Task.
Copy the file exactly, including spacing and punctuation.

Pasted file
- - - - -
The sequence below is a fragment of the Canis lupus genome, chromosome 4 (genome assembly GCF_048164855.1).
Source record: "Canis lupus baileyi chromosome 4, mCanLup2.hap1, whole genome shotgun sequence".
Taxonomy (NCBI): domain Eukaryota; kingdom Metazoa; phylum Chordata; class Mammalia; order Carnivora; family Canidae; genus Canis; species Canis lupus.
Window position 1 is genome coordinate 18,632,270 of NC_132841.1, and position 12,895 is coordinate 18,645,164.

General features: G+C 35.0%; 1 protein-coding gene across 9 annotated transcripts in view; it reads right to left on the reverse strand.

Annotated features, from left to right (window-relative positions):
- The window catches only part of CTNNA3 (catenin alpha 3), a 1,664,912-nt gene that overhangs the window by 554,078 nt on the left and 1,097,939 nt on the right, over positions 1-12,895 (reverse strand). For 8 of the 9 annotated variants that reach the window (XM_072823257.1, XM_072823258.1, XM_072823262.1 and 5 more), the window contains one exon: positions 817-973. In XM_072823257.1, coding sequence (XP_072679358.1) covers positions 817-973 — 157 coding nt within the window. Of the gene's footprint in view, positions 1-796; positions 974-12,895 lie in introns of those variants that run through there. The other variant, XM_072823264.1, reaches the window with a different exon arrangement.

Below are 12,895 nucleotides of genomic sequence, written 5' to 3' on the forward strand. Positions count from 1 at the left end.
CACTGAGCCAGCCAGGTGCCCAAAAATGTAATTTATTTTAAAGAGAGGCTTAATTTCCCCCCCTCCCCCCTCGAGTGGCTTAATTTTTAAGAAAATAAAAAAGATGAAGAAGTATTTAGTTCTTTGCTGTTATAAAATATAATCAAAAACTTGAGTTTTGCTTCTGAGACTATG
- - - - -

The sequence below is a fragment of the Canis lupus genome, chromosome 4 (genome assembly GCF_048164855.1).
Source record: "Canis lupus baileyi chromosome 4, mCanLup2.hap1, whole genome shotgun sequence".
Taxonomy (NCBI): domain Eukaryota; kingdom Metazoa; phylum Chordata; class Mammalia; order Carnivora; family Canidae; genus Canis; species Canis lupus.
Window position 1 is genome coordinate 18,632,270 of NC_132841.1, and position 12,895 is coordinate 18,645,164.

General features: G+C 35.0%; 1 protein-coding gene across 9 annotated transcripts in view; it reads right to left on the reverse strand.

Annotated features, from left to right (window-relative positions):
- The window catches only part of CTNNA3 (catenin alpha 3), a 1,664,912-nt gene that overhangs the window by 554,078 nt on the left and 1,097,939 nt on the right, over positions 1-12,895 (reverse strand). For 8 of the 9 annotated variants that reach the window (XM_072823257.1, XM_072823258.1, XM_072823262.1 and 5 more), the window contains one exon: positions 817-973. In XM_072823257.1, coding sequence (XP_072679358.1) covers positions 817-973 — 157 coding nt within the window. Of the gene's footprint in view, positions 1-796; positions 974-12,895 lie in introns of those variants that run through there. The other variant, XM_072823264.1, reaches the window with a different exon arrangement.

Below are 12,895 nucleotides of genomic sequence, written 5' to 3' on the forward strand. Positions count from 1 at the left end.
CACTGAGCCAGCCAGGTGCCCAAAAATGTAATTTATTTTAAAGAGAGGCTTAATTTCCCCCCCTCCCCCCTCGAGTGGCTTAATTTTTAAGAAAATAAAAAAGATGAAGAAGTATTTAGTTCTTTGCTGTTATAAAATATAATCAAAAACTTGAGTTTTGCTTCTGAGACTATG